AJS to Study Eyewitness Identification Procedures
The AJS Institute of Forensic Science and Public Policy will conduct an 18-month national study designed to open a new era of accuracy and public confidence in our criminal justice system. Funded by a $700,000 grant from the JEHT Foundation, the Eyewitness Identification Field Studies is a unique initiative to enhance systematically the reliability and accuracy of eyewitness identification procedures in the United States. The Institute is joining forces in this study with the Center for Modern Forensic Practice at John Jay College of Criminal Justice, the Police Foundation, the Center for Problem-Oriented Policing, and the Innocence Project.
The study will examine eyewitness identification procedures used in the field in an effort to link the latest developments in behavioral science and police investigation techniques. Dr. Gary L. Wells, Distinguished Professor of Psychology at Iowa State University and Director of Social Sciences for the AJS Institute, leads a team of prominent scientists.
The advent of DNA technology has brought to the forefront confirmation of the tragedy of wrongful convictions in the United States. Various figures have been placed on the percentage of wrongful convictions involving mistaken eyewitness identification, but eyewitness identification is widely considered to be a leading cause of wrongful convictions. In 1998, United States Attorney General Janet Reno publicly recognized "the role that eyewitnesses play in supplying critical evidence about crimes." Mistaken identification not only places ah innocent person at risk of conviction, but also leaves the actual perpetrator free and able to commit additional crimes. The financial burden unjust convictions place on the criminal justice system, combined with the negative financial, social, and psychological impact on innocent persons and their families, and the erosion of public trust and confidence in our criminal legal system, is incalculable.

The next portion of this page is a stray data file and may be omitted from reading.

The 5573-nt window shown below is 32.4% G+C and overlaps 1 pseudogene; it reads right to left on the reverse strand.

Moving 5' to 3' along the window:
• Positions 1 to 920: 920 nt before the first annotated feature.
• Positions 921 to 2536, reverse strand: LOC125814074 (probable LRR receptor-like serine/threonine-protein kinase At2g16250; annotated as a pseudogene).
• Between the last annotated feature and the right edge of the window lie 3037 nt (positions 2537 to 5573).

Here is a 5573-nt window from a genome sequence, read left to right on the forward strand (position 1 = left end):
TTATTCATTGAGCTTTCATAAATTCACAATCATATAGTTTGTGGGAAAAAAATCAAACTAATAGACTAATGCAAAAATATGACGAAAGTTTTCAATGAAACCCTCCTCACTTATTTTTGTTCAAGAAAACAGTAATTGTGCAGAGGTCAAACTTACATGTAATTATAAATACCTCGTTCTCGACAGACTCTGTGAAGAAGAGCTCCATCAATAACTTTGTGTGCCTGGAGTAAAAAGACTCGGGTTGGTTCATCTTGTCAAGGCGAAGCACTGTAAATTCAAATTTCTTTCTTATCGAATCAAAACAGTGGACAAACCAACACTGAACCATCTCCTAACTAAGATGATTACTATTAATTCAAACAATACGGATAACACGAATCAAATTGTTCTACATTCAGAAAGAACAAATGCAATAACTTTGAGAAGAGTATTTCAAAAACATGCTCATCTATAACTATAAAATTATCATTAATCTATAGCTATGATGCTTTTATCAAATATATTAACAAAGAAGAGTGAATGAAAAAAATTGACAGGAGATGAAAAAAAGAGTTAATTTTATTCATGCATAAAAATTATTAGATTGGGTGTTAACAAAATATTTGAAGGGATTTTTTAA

Scientists have proposed laboratory tested procedures that can improve the reliability of identification, including sequential rather than simultaneous presentation, double-blind administration, improved instructions, improved filler selection, and recording confidence statements at the time of the identification. In double-blind sequential administration, the administrator of the eyewitness identification presentation is not aware of, or cannot observe, the suspects' identifications. This obviates the risk of intentional or unintentional cues affecting the witness's identification. While this is among the most promising reforms, it is also one of the most controversial. …